The Westfield effect: Shepherd's Bush, Brackenbury Village and Brook Green
The huge Westfield shopping centre brings a touch of class to White City - now a destination of choice
Shepherd’s Bush will never be the same again. The giant new £1.6 billion Westfield shopping centre in W12 - the largest in London - will shift the luxury-shopping gravity westward and rival Knightsbridge.
- © Toby Melville
- © Alex Lentati
This temple to shopping with its vast undulating roof, designed to resemble a pebble dropped in water, has two huge department stores, 260 shops and 50 restaurants.
A giant, marble-floored atrium the size of a football pitch anchors the covered shopping centre but most of the restaurants are arranged around an external street and stay open until late, giving local residents a new night-time venue as well as daytime destination.
New transport links bring benefits to the area. There is a new Tube station at Wood Lane, on the Hammersmith and City line; the Tube station at Shepherd’s Bush on the Central line has been completely redesigned and now contains a new overground station on the West London line.
The shopping centre is acting as a catalyst for the regeneration of what was a largely derelict area between Westway and the West Cross route. A masterplan prepared by Dutch architect Rem Koolhaas included more than 3,000 new homes, offices, a hotel, a school, cafés and restaurants.
Shepherd’s Bush, with its traffic jams and scruffy green, is not one of the capital’s most attractive areas but sits cheek by jowl with neighbourhoods that have their own individuality.
© Barry Phillips
The vast BBC buildings nearby mean that most of the streets between its headquarters in Wood Lane to the north and Hammersmith to the south have been densely populated with arty types since the Seventies.
Latimer Road on the east side of the West Cross route is separated from Notting Hill by an area of council housing and a number of radio station headquarters. The Crysalis music empire is here, as is Global Radio, the country’s largest commercial radio company with stations Heart, LBC, Classic FM and Capital.
The new stripy yellow Allford Hall Monaghan Morris-designed headquarters for Accessorize is there, too, and the Louise T Blouin Institute gallery in a former warehouse building.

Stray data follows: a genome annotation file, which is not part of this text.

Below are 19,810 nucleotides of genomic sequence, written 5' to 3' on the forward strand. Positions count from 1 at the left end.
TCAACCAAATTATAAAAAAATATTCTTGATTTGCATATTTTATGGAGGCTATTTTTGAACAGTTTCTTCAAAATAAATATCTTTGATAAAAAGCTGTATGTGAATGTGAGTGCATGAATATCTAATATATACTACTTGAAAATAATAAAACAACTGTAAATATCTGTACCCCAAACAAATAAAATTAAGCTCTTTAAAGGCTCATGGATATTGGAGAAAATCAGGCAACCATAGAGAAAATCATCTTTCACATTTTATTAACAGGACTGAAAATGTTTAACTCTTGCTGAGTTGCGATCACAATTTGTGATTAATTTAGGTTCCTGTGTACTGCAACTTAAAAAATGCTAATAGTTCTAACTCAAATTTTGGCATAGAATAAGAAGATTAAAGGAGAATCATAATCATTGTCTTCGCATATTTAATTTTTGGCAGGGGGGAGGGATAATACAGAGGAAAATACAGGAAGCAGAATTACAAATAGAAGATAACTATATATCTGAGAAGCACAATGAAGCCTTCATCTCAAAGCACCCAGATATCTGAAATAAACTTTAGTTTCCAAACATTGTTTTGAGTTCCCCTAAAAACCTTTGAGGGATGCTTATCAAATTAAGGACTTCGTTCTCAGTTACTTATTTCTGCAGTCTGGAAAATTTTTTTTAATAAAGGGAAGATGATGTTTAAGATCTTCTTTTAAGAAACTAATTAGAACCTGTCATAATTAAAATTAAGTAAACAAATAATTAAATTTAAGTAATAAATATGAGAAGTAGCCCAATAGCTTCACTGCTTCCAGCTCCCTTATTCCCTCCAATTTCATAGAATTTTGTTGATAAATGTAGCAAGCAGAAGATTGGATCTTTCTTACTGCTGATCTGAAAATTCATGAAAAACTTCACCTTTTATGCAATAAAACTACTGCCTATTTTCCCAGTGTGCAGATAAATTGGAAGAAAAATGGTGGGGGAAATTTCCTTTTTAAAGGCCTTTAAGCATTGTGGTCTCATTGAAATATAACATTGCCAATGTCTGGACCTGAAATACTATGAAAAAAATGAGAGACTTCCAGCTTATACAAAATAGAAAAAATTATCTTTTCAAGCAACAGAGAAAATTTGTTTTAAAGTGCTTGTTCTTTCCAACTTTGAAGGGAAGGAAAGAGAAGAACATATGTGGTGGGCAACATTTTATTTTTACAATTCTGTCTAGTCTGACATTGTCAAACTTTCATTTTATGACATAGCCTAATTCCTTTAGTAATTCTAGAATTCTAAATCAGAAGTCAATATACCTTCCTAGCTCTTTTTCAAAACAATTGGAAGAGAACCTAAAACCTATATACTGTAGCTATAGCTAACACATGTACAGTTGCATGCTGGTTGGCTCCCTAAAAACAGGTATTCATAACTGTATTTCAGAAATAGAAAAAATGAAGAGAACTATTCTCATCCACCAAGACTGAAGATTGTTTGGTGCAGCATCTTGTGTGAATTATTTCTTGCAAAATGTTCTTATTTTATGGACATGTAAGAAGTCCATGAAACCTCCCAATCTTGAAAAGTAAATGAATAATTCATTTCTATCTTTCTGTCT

There are pretty Victorian cottages and three-storey terrace houses around Treadgold Street, which sell for £550,000 and more. St James’s Gardens with its church, communal garden and village charm offers Notting Hill-style five-storey houses for about £2.5 million.
© Alex Lentati
With its colourful and bustling market, Shepherd’s Bush is lively and edgy. Large houses have long been converted into flats and many have been turned back into fine family homes between Uxbridge Road and Goldhawk Road.
One bedroom flats start at about £225,000; large family houses in popular Boscombe Road go for between £975,000 and £1.7 million; and between £700,000 and £1.1 million in nearby Findon Road.
Music- and theatre-lovers are well served. The Shepherd’s Bush Empire is a top London music venue; the Bush Hall offers eclectic music and comedy; while the Bush Theatre is one of London’s leading fringe theatres.
The Patio, a local Polish restaurant in Goldhawk Road, is a bit of an institution and the Bush Bar and Grill in the same street is reopening in November after a face-lift.
Brackenbury Village lies between King Street and Goldhawk Road, an enclave of mainly two- and three-storey houses with Brackenbury Road at its centre.
Two- and three-bedroom terrace cottages in a typical street such as Carthew Road sell for between £600,000 and £865,000, but expect to pay £1.5 million and more for a house overlooking popular Ravenscourt Park.
The Brackenbury is the kind of local restaurant every neighbourhood should have. Under the railway arches, next to the park, Ginkho Gardens is an adventurous garden centre selling mature trees and large pots.
Brook Green is a pretty open space off Shepherd’s Bush Road. A cluster of popular schools overlooks the green: the One World Montessori Nursery; Bute House, a girls’ prep school; and L’Ecole Française de Londres Jacques Prévert, a French primary school, plus top-performing St Paul’s Girls’ School.
The playground in the green is where parents of younger children gather after school. Large Victorian houses overlooking the green sell for £1 million to £2.5 million.
In the surrounding area there are more Victorian houses and some cottages. A three-bedroom cottage in Masbro Road sells for between £600,000 and £750,000.
Towards West Kensington there is a good choice of spacious flats in roads such as Sinclair Road, where prices vary between £200,000 and £500,000.
There are interesting shops along Shepherd’s Bush Road near Brook Green, such as Oliver Bonas. Holloways of Ludlow sells everything from old-fashioned light switches to Belfast sinks. Along Blythe Road, two interiors shops offer design services: Echo Interiors and Innes & Innes. The Havelock Tavern in Masbro Road is a favourite gastropub.
The Wallflower Estate
The Wallflower Estate is a pretty but little-known enclave of Arts and Crafts-influenced houses. Situated south of Westway and west of the giant White City estate, the streets are all named after flowers: Lilac Street, Clematis Street, Daffodil Street and Hemlock Road. Three-bedroom terrace houses sell for between £320,000 and £425,000.
Image gallery: the top 20 second home hotspots for Londoners